November 29, 2011

Hair in History: North-Western Europe

This post came entirely as an extension of my research on the Bronze and Iron Age in Europe.

It appears to be that the best sources on north-western Europe and Scandinavia were observations recorded by the Romans as they tried to push the boundaries of their frontiers.  We haven’t covered body hair in the Roman Empire yet, but suffice to say, the face of the average Roman in his prime was clean-shaven.  So the full, striking beards of the Celts (various groups from the British Isles) and Vikings (from Scandinavia) made an impact.

One source shows that Julius Caesar wrote about the “Britons” (apparently all Celts, though this may not be accurate) that they kept long hair and had "every part of their body shaved except their head and upper lip.”  According to some sources, beards and/or mustaches could be braided, and others claim the Celts in particular used lime to bleach their beards and head hair.  It is speculated that this was for intimidation on the battlefield, but whether it was or not, it sounds like it was a fearsome sight to the Romans. 

There is also suggestion that Vikings and Celts attached abundant body hair to higher status.  A Roman historian, Diodorus Siculus, observed that some shaved their faces completely, but higher ranks left "a mustache that covers the whole mouth.”  The masculine instinct that head and body hair connotes virility, perhaps?

I wanted to dig a little further into north-western European aesthetics and found a bit more information spanning 8th to the 13th century, primarily for Viking culture.  For example, according to some who have looked at Viking literature, physical attractiveness was directly related to a fictional or historical person’s rank and/or moral character.  They would often be named for their physical characteristics, as well, particularly if they were unattractive or antagonistic in some way.  Even being dirty was a negative characterization. 

This might be surprising, based on what we've seen in movies, but Vikings were apparently very neat and tidy.  A law book from Iceland contains severe punishment for someone who pushed a man into dirty water, urine, food, or otherwise made him dirty on purpose.  Tools for grooming (pictured) have been found in both male and female graves.  I read that said other groups knew to attack Nordic invaders during their hot-spring bath time.  A Viking treaty was found demanding that they be provided not only food and supplies, but baths as well.  According to a couple of sources, the women of an invaded country supposedly found Vikings attractive because they were better groomed than their own men.  It was a woman’s job to wash and cut her man’s hair, particularly as part of a ritual before he left on a campaign.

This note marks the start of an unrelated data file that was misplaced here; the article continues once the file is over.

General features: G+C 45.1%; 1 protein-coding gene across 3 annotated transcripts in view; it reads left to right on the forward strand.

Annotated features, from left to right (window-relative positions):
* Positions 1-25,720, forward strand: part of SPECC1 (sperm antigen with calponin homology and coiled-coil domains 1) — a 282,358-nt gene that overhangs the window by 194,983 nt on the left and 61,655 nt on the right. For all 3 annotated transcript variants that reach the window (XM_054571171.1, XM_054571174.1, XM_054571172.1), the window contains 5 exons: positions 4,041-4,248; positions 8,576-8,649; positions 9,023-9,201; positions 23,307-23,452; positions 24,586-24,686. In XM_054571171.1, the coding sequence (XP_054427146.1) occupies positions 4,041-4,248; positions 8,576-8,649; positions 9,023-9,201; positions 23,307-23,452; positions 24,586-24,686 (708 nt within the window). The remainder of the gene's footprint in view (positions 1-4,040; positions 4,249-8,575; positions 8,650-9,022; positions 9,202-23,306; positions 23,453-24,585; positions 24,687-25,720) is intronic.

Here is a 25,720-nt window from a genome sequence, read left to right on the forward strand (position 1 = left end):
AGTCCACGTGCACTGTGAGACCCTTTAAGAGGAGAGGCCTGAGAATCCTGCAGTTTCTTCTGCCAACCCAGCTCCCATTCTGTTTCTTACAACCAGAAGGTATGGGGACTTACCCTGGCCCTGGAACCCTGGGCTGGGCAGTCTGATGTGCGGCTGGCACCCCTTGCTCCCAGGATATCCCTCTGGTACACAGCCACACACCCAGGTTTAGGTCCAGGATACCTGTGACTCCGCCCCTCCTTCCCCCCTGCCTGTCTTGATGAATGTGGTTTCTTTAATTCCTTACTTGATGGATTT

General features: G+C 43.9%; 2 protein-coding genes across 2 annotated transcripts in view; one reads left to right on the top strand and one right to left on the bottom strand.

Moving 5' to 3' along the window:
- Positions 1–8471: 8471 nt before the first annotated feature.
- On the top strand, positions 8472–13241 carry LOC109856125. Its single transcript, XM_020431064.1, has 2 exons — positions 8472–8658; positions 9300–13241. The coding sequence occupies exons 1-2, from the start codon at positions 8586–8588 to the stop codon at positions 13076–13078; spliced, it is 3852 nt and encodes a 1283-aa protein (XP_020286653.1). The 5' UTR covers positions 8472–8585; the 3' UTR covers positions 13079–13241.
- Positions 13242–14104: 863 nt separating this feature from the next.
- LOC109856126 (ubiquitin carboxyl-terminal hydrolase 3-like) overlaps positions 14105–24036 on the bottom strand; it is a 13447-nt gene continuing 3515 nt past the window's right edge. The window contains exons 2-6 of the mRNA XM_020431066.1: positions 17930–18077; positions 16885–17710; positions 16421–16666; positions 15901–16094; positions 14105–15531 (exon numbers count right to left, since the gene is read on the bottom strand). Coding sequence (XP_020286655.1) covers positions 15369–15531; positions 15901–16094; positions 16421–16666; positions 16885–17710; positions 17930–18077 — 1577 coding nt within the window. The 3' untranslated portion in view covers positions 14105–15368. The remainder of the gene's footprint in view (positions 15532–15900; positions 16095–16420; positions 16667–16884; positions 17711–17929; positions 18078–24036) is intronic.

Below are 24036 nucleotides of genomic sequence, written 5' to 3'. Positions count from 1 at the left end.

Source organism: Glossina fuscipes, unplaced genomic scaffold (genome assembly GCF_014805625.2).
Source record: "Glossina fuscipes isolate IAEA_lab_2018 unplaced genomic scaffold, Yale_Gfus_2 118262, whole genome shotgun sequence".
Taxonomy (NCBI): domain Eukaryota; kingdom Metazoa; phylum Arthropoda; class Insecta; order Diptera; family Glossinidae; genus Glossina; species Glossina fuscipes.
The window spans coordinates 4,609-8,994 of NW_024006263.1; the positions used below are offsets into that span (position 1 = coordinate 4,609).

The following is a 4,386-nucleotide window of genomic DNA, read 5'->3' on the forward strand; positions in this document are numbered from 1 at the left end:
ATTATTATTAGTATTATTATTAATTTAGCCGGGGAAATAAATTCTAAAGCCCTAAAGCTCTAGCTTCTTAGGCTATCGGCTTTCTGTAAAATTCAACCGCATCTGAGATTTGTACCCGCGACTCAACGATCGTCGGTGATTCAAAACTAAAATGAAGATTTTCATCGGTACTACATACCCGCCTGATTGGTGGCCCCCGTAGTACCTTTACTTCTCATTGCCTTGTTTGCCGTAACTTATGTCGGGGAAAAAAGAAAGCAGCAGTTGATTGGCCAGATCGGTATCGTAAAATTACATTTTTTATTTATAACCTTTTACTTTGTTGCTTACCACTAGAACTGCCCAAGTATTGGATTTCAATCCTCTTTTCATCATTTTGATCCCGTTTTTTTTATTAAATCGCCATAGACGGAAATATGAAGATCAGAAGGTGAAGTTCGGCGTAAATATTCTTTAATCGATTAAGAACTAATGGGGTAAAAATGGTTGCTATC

Men who couldn’t grow a beard were mocked.  It was apparently a huge insult to accuse a man of having feminine characteristics.  There was one ancient narrative examined online about a man who was wealthy with a family, but he could not grow a beard.  Someone suggested he spread fertilizer on his chin, and his children came to be known as “Little Dung-beards.”  Another character in the story made a poem to that effect, and one of the beardless man's children murdered him for it.  The Vikings were certainly into "manliness" as well as cleanliness.

By contrast, a law book was found forbidding women from having masculine traits such as wearing their hair short.  Some tribes may have cut the hair of their slave women.  There is a Norse myth that Loki once cut off Sif’s hair as a prank, and Thor told Loki to either replace her hair or be killed.   The most attractive parts of a woman were her eyes, hair, and arms; much else was covered.  And considering how infants born with a deformity were thought of as not human and therefore abandoned, it makes you wonder how a hirsute woman might have survived in that culture?  At least they did have razors so they could have shaved...

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